OPINION FILED MARCH 23, 1962.
THE PEOPLE OF THE STATE OF ILLINOIS, DEFENDANT IN ERROR,
GEORGE NORMAN, JR., PLAINTIFF IN ERROR.
WRIT OF ERROR to the Criminal Court of Cook County; the Hon.
DANIEL A. COVELLI, Judge, presiding.
MR. JUSTICE SCHAEFER DELIVERED THE OPINION OF THE COURT:
Rehearing denied May 23, 1962.
George Norman, Jr., was tried before a judge of the criminal court of Cook County for unlawfully dispensing narcotics to Leroy Burrows. He was convicted and sentenced to the penitentiary for a term of not less than ten nor more than twenty years. On this writ of error he asserts that certain evidence was erroneously admitted against him, that his guilt was not established beyond a reasonable doubt, and that the court erred in permitting a narcotics agent who had been present throughout the trial to testify.
The alleged sale of narcotics took place on June 18, 1959, in Burrows's apartment in Chicago. Burrows was a user and seller of narcotics who had been arrested by Federal narcotics agents and had offered to cooperate with them in the apprehension of narcotics sellers. On June 18, James Bailey, a Federal agent, went to Burrows's apartment. Shortly after he arrived, Burrows received a phone call, and about fifteen minutes after the phone call the defendant arrived. In the interim, Bailey had searched Burrows and conducted a cursory search of the apartment, and had then secreted himself in the bathroom.
Bailey testified that he was able to hear Burrows and the defendant as they sat on a couch in the living room, and that by standing in the bath tub and using a hinged cabinet mirror he could see them. Both Burrows and Bailey testified that after some conversation about Burrows's recent arrest, the defendant said that he had Burrows's "stuff" and asked Burrows if he had the "bread." When Burrows said he did not, the defendant said that would have to see if it would be "okay to do it that way." He made a phone call and asked if it would be "okay" to give it to Burrows on "tick" since he did not have the "bread." The defendant then reported that it was "okay" and that he would give Burrows "this one now." Burrows testified that the defendant then handed him a tinfoil package which he placed on the cocktail table. Bailey testified to the conversation but did not see anything pass from the defendant to Burrows. Immediately thereafter the defendant and Burrows left the apartment and walked into the hall. Bailey entered the living room and found a silver tinfoil container lying on the cocktail table.
He conducted a field test which indicated that the tinfoil package contained narcotics. He then returned to the office of the Federal Bureau of Narcotics where he placed the tinfoil package in a sealed "lock seal" envelope, which was described as a type of envelope which could be opened only by breaking the seal or by cutting the envelope. In either case it would be apparent that the envelope had been opened. Bailey then put the sealed envelope in a locked metal container in his desk. On the following day he took the white powder from the tinfoil package and placed it in a glassine bag. He then weighed, sealed and initialed the glassine bag in the presence of another agent, Arpaio, who also initialed the bag. Bailey filled out a yellow slip describing what had been done, and placed the glassine bag in another lock seal envelope and delivered it to John Endriz, a government chemist.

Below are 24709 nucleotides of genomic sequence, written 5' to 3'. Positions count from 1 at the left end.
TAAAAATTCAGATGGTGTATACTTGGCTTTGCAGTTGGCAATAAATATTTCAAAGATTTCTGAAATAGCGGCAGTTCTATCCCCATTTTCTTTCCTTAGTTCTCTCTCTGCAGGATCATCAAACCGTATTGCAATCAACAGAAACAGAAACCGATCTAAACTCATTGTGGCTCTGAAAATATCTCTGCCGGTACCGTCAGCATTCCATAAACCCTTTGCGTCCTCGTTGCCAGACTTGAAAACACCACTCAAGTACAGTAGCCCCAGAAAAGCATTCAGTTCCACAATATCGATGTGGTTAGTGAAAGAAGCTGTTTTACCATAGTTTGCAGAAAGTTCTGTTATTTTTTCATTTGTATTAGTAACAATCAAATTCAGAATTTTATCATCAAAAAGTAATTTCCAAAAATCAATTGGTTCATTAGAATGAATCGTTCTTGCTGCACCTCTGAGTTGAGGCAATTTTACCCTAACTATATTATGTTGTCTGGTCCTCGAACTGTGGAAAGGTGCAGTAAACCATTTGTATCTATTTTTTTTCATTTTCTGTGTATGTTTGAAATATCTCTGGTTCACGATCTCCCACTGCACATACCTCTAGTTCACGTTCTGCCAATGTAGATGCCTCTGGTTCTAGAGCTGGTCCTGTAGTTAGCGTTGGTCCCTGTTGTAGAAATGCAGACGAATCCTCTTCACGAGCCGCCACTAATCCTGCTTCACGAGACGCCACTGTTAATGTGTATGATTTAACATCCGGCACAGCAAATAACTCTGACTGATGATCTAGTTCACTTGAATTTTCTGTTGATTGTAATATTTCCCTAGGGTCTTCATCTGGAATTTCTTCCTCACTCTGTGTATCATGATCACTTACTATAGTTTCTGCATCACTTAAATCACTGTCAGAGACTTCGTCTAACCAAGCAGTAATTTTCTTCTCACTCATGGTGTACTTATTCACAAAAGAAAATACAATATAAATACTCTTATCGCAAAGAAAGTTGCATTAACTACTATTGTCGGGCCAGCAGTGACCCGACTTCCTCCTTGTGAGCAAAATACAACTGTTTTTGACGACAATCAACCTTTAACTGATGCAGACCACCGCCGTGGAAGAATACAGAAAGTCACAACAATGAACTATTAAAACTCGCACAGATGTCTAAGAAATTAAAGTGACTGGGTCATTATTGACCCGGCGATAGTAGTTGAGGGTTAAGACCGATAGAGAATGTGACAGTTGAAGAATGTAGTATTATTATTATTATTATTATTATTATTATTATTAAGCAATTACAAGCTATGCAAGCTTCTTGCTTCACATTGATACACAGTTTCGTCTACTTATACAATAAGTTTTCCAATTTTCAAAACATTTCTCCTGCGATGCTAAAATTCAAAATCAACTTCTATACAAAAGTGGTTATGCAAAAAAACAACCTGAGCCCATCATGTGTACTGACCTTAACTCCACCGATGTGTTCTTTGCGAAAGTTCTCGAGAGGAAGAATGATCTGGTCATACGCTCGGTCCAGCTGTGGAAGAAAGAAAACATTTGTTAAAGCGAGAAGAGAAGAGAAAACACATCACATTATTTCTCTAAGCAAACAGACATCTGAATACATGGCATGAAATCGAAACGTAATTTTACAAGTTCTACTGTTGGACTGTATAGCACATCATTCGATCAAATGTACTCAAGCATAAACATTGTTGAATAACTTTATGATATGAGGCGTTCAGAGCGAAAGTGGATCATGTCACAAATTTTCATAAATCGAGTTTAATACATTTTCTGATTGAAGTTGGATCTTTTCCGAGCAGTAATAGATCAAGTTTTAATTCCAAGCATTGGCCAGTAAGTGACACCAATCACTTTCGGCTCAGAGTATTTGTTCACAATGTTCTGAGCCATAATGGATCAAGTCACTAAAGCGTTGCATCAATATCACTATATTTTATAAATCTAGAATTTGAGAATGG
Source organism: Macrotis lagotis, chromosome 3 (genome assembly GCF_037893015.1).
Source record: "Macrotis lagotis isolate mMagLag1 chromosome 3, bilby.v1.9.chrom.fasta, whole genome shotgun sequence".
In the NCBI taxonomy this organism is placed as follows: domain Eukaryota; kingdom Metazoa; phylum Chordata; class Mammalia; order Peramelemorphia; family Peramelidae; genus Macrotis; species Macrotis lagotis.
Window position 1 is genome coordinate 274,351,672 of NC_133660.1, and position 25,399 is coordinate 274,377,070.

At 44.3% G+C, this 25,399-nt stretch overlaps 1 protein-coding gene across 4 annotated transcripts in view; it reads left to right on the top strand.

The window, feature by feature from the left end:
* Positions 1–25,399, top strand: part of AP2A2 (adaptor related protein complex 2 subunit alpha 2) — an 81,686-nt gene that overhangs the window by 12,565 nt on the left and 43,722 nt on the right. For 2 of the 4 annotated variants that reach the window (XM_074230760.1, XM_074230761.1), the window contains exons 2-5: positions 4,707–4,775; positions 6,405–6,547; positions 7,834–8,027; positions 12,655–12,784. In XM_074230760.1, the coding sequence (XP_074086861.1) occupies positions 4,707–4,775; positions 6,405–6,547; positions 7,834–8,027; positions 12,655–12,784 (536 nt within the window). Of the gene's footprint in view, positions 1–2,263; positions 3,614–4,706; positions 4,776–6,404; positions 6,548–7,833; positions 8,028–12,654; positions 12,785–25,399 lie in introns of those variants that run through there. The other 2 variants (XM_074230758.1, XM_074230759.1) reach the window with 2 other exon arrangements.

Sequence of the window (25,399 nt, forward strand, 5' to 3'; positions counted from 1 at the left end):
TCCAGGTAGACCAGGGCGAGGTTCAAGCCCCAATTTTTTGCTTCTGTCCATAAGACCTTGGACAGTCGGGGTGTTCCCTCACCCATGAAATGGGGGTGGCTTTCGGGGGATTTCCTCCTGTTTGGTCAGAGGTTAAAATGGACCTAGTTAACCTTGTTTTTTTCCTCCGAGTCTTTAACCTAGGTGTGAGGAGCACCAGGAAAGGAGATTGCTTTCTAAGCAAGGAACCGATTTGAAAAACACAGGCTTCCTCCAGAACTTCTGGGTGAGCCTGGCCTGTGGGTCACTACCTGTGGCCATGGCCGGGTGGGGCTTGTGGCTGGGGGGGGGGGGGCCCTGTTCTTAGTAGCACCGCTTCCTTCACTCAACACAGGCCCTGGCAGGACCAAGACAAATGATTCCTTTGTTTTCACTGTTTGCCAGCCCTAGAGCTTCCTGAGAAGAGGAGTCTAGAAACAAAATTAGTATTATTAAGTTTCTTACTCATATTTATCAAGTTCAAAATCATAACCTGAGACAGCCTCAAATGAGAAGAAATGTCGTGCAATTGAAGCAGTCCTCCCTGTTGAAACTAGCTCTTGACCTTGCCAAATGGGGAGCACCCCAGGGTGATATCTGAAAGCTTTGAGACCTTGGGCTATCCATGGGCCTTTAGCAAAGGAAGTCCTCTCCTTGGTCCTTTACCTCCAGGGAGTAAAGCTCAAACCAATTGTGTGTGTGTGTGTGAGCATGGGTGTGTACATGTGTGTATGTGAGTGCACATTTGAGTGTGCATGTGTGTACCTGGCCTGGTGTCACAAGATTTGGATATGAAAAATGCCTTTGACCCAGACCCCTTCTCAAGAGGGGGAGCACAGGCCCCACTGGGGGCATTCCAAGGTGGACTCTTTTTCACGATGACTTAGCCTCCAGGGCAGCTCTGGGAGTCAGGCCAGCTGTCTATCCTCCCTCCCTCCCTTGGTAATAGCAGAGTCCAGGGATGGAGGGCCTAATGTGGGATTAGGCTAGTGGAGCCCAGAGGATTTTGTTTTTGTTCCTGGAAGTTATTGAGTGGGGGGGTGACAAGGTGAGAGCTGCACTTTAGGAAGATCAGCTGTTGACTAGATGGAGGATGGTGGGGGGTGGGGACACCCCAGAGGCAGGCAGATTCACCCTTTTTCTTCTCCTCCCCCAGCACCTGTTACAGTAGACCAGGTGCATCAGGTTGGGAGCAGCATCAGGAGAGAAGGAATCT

Endriz testified that he received the lock seal envelope from Bailey on June 19, but that he did not open it on that date. Instead, he turned it over to a secretary. He thought the secretary was a Miss Washington, but there had been a change in personnel about that time, and he was not sure. Endriz next saw the lock seal envelope in his laboratory compartment on June 30. He testified that it was in the same condition as when Bailey originally delivered it to him, and that it showed no signs of tampering. He conducted a series of qualitative tests which showed that the white powder was heroin. After those tests were made, the unsealed envelope containing the heroin remained on Endriz's desk until July 8 when he conducted a quantitative test to determine how much heroin was present. The powder was then reweighed and placed in another sealed envelope which was deposited in the government vault, where it remained until the trial.
The defendant was arrested on July 20, 1959, but he was released after an overnight stay in jail when he undertook to cooperate with the authorities. On August 17 he was rearrested and his indictment and trial followed. He testified both that he had been in Burrows's apartment on June 18 and that he had not, but he denied that he had sold or dispensed any narcotics to Burrows on that date. One of the agents testified that after his arrest on July 20, the defendant said, "I knew that Leroy was working for you. You got me up tight. I knew that I should not have sold him that day." When the defendant testified, he did not deny that he had made that statement.